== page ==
After the demo, I found that there were normally a couple of questions, at which point I felt reassured that my audience had found something of interest in what I told them. I attempted to answer these questions in a way which was specific/relevant to that individual and their business, this sometimes meant asking some questions about the business and their role. Armed with this information I then tried to discover if they saw a use for the service within their own business, I found that most people could see a use for the service and talked openly about where it might fit with their current business model, infrastructure and customer base.

Finally, I ensured each person who visited the stand took with them a business card, some literature, or at the very least a sticker. Wherever possible I also tried to take a business card or a contact email address from each person (although I was not always successful). To the information collected I added some brief note about our conversation, enough to act as an aid memoir, ready for me to follow up when I returned to the office.

Since we returned from the show we have emailed the contacts we made and we are following these up with a phone calls over the next few days. It appears that we have succeeded in raising some awareness of the service as we have seen a significant upturn in incoming enquiries, we have started some interesting discussions with some of the contacts made at the event and look forward to turning these leads into sales in the very near future.


Birgit (work) said...

Great blog, as usual. Loved the video. It gave me a good inside as to what happened the two days I was manning the office on my own. :-)

Also, some of the aspects of running a stand I hadn't considered before. Well done!

Charlotte said...

Great blog! You requested comments from Marketers, and I guess that includes me?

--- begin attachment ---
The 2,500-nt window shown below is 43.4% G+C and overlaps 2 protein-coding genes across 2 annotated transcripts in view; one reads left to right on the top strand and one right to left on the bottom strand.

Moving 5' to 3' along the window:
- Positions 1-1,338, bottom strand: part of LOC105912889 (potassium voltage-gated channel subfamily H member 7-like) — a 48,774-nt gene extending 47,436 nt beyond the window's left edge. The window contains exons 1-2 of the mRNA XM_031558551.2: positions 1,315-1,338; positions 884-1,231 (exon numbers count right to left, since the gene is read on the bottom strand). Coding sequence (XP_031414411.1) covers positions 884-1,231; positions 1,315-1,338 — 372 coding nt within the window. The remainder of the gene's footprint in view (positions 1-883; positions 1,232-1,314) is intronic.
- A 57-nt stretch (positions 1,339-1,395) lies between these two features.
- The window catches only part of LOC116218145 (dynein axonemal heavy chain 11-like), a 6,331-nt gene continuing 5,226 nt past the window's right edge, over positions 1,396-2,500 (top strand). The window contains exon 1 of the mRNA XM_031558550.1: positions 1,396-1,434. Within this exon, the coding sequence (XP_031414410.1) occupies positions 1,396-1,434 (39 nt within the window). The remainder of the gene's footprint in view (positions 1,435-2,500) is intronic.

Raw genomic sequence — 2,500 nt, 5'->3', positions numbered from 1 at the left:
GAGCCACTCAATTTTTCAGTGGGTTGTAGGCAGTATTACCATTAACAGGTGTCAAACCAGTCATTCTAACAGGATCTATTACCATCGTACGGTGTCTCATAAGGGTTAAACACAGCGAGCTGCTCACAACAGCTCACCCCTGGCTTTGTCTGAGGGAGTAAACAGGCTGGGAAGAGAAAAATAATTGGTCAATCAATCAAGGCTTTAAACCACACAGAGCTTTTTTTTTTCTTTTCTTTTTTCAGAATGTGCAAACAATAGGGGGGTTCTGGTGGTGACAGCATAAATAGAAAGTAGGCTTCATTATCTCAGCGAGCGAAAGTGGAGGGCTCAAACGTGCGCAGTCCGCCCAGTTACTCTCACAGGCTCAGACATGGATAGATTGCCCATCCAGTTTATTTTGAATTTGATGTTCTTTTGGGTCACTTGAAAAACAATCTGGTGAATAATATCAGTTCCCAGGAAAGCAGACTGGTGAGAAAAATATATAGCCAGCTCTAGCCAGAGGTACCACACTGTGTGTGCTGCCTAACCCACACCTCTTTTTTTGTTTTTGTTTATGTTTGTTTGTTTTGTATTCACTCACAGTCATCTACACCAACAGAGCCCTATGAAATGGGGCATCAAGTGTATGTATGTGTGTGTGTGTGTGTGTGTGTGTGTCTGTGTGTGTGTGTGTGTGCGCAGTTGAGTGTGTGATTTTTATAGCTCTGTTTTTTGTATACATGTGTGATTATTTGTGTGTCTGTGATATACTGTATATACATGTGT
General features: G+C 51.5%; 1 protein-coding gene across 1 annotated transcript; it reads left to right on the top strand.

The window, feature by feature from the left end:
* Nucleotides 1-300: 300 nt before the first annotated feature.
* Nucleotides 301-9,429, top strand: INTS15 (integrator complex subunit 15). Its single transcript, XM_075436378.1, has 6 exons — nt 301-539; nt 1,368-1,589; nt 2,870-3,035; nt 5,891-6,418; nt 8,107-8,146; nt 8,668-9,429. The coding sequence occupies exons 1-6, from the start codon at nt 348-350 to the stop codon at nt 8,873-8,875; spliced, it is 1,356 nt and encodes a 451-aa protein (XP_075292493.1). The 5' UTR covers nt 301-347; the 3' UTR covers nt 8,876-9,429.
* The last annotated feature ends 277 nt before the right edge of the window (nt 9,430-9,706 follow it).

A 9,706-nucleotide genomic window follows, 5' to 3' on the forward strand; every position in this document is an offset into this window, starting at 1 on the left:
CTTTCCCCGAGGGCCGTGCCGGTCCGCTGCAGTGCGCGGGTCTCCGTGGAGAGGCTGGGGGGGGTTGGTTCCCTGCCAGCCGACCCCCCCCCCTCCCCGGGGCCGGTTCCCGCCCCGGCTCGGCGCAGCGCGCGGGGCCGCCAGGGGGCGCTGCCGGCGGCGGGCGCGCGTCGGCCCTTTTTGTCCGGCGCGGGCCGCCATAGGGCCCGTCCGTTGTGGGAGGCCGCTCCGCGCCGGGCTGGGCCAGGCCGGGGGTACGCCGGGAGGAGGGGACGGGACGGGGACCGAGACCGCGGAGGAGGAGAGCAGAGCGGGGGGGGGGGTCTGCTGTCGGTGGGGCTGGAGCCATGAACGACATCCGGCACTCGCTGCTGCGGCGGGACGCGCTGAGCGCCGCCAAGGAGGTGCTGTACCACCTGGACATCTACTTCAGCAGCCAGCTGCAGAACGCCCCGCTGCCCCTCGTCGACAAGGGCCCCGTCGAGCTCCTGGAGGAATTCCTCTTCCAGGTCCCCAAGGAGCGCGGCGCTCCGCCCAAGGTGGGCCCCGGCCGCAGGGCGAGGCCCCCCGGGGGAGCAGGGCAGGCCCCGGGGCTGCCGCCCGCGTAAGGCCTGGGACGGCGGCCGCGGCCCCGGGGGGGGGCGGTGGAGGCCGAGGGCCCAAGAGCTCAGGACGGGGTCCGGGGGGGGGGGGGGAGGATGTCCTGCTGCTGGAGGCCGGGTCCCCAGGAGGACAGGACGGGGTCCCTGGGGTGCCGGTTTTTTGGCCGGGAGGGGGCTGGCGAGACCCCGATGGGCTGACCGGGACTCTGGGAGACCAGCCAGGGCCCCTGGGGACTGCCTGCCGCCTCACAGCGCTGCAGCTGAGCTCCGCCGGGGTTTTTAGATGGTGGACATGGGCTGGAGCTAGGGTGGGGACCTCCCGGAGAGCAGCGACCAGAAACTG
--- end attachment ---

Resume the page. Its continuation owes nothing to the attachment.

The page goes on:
Like you say, people at trade fairs love to get freebies and I would always take some kind of give away - the more permanent and useful the better. Maybe not so relevant to your target market, but always popular with mine (tourism consumer and trade) are pens. Initially sounds boring, but we all need pens, and they tend to have a fairly long 'desk life', so to speak.

In terms of approaching visitors I have 2 tips to share.
1) Always start with a question - the British public are polite by nature and rarely ignore a direct question. This gives you the 'in'. Might sound pushy, but if your selling a great product then this doesn't really matter - you've just broken the barrier of silence, which is often the hardest thing to do.
2) If you find yourself in a 'dead' location – and your stand is over-staffed (often a problem if you are sharing a stand) then always work shifts. Too many people manning a stand, devoid of customers is very intimidating and by nature (or eagerness) you may well ‘pounce’ on visitors which can be off putting and come across as being aggressive. As you suggest, you can always head of for a promotional walk around.

My only other top tip is related to creating a long term relationship with anyone you meet. Like you say, collecting contact details is definitely the way forward and an easy way of doing this is by making it a service for potential customers’ benefit. So many stands give out excessive promotional material and as a result visitors end up carrying around bags and bags of leaflets, flyers and postcards. As such, simply suggest that instead of them carrying around even more bumf, you could always email them the information if they’d prefer. In my experience most people are grateful for this suggestion, especially towards the end of the day. It’s a win, win situation – you get the card and they save themselves from yet ANOTHER bag of promotional material to carry around.

Hope this helps someone!


Georgia Brown said...

hey guys,

Thanks for your comments, much appreciated!

Charli, loving your top tip for getting contact details from people, will defo try this in the future!